How to check whether the device supports hover with a CSS

device hover in css

CSS, or “Cascading Style Sheets,” is a programming language used to layout and structure web pages (HTML or XML). This language comprises “cascading style sheets,” which contain coding elements. 

device hover in css

The ability to offer the same markup page in various styles for distinct rendering techniques, including on, in print, by voice (through speech-based browsing or screen translator), and on Braille-based interactive applications, is also made possible by the separation of formatting and content. CSS contains rules for different configurations if the information is accessible on a mobile device.

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CSS is a basic syntax that specifies the names of many style properties using a handful of English keywords.

How does the device hover in CSS? 

Although checking whether a device supports hover with CSS appears to be a simple problem, it proves to be rather difficult to solve. By exploring content from some websites, we found it will only appear if a user hovers over or focuses on a link. The link, on the other hand, has its target.

device hover in CSS 

When a touch screen user clicks one of such links displayed on such sites, the browser gets to the “href” location right away. This means that the contents of the hover are never seen, and that’s it!

Users without a mouse (or another device that can hover like a magic remote control) should see alternative content. But how can I tell whether this is the case?

The disparity between typical mouse-like pointers and devices with touch input, such as smartphones, makes hover effects difficult. On a touch device, we don’t have the same continuous pointer input as we do with a mouse, but the design of a site should nevertheless indicate which items are interactive, ignoring such facts.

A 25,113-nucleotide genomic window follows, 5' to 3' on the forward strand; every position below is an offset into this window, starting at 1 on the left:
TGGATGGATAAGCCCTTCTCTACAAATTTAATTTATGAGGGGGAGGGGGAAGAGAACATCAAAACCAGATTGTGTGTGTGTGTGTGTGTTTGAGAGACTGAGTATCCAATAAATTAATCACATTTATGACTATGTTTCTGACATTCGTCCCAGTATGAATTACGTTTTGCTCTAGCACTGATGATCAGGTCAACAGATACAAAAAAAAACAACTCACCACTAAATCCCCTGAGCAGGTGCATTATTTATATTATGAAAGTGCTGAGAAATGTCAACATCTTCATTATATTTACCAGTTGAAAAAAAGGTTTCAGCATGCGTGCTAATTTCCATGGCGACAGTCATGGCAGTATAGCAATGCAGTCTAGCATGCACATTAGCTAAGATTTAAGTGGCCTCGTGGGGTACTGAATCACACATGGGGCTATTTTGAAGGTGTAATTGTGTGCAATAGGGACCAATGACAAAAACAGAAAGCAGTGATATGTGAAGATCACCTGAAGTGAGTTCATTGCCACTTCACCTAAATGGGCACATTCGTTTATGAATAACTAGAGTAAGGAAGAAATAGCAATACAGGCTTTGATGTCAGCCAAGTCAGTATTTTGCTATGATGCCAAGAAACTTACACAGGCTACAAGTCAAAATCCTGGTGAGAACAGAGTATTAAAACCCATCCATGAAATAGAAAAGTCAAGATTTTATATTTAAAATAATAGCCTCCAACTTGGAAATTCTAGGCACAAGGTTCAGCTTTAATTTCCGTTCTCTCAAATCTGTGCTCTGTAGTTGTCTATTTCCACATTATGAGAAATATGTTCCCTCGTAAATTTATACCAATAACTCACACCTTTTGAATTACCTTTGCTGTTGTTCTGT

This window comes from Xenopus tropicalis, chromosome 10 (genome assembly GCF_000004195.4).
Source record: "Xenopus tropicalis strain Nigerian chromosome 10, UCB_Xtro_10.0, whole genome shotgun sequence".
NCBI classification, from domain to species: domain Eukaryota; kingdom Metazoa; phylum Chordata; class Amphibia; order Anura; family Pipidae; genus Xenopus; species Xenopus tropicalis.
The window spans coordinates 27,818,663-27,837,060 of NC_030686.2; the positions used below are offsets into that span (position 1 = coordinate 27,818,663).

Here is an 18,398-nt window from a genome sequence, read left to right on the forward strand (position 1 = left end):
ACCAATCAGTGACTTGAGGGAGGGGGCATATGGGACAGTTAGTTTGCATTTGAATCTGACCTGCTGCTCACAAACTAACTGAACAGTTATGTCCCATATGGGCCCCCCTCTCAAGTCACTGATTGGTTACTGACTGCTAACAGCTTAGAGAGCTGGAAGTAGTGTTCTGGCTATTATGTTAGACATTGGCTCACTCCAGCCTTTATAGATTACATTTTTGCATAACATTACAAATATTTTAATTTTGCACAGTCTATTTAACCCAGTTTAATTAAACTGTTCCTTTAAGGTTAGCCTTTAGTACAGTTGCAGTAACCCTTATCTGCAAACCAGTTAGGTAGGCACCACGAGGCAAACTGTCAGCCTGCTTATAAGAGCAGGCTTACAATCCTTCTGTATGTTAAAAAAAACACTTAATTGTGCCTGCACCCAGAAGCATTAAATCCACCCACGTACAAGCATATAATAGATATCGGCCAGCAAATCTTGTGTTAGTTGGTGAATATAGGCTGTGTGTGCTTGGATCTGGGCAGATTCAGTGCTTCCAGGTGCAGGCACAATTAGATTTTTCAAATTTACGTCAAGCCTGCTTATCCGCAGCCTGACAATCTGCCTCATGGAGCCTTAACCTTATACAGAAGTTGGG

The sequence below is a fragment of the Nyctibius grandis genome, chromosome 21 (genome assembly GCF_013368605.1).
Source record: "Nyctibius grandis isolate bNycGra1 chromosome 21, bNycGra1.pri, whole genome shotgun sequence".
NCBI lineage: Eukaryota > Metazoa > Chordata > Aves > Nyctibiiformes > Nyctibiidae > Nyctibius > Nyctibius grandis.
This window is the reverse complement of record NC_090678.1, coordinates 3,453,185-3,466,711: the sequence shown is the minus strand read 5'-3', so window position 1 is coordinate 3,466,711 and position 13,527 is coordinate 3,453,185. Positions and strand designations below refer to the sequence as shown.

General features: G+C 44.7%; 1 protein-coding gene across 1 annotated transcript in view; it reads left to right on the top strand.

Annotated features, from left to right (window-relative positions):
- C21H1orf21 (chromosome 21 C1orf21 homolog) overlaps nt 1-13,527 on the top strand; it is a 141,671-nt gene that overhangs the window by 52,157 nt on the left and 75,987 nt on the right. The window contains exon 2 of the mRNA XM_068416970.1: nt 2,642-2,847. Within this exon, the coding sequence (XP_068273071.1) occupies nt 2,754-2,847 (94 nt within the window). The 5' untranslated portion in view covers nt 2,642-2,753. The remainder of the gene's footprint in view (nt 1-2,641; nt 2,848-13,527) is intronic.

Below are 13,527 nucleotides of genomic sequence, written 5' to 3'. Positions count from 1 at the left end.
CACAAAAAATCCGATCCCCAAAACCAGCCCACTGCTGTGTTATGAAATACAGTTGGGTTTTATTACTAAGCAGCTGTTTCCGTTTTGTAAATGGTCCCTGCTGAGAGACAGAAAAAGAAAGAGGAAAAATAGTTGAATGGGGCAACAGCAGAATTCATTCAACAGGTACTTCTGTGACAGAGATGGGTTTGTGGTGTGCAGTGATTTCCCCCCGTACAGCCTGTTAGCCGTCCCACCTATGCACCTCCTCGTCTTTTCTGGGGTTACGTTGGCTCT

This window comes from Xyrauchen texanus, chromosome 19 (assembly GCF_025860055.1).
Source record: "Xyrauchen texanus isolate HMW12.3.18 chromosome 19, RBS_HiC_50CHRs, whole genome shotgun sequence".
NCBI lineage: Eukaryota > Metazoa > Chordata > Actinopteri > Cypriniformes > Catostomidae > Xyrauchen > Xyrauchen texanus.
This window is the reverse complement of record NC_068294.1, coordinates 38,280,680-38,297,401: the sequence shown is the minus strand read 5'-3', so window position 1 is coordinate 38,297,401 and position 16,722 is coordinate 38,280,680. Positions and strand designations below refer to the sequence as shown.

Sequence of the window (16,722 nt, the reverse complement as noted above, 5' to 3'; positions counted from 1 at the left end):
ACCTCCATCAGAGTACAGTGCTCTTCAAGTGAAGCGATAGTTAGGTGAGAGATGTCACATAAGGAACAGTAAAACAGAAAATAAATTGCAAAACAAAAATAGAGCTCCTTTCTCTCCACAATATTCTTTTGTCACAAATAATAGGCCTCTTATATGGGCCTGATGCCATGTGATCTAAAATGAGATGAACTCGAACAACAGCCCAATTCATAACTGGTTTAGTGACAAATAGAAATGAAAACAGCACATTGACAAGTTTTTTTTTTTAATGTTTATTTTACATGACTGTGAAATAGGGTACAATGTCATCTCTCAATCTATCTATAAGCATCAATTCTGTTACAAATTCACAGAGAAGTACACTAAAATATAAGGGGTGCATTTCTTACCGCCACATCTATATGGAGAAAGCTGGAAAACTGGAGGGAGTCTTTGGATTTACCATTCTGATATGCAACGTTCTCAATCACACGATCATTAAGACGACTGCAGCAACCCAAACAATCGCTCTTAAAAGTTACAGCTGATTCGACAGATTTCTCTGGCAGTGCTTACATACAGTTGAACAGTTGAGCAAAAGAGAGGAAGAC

See also: 5 Awesome CSS hover effects and their codes


Let’s try and solve this challenge of device hover in CSS by using color to communicate interaction. Hovering over an element with a mouse-like pointer will allow users to test its interaction with it. Interactive items will be highlighted with a strong backdrop color when they hover. And because touch device users won’t be able to hover, we’ll utilize the highlighted background color for interactive parts at all times. We hope it makes sense to you.


Now to check and prove this right, let’s go for a basic example:-

  • Go and select a blank HTML page and insert,


(We’ll add CSS styles soon, but first, we’ll create an interactive element to experiment with: a button.)

Buttons have a very common function, as we all know, but they come in various shapes and sizes, so it’s critical to express visually that they’re interactive. To signify the interactivity of buttons, we’ll use a yellow backdrop.

We’ll write our CSS to default to mobile device styles, and we’ll use media queries to adjust the techniques for other devices, as usual. 

So let’s begin by decorating the button with a yellow background to represent interaction, as stated above.


button {

background: yellow ;


To see if the client device supports hover in CSS? For this, we’ll use the hover media feature in a query. We’ll add this media query to our stylesheet to apply styles to hover-capable devices.

@media ( hover : hover ) {

       Button {

             background: white :


  Button : hover {

        background : yellow :



device hover in css

Now, time for results.

After the above procedure, hover media can either report “hover” or “none.” Hovering gadgets will report with the option “hover,” while non-hovering devices will report “none.”

Hovering over buttons will now override the default button styles, allowing users to test interactivity while hovering. It’s that simple! Regrettably, I wasted years without employing this useful media query, and I was stymied by my hover styles quandary the entire time.

So, for different times, whenever you want to go to check whether the device hover in CSS or not, go for it!

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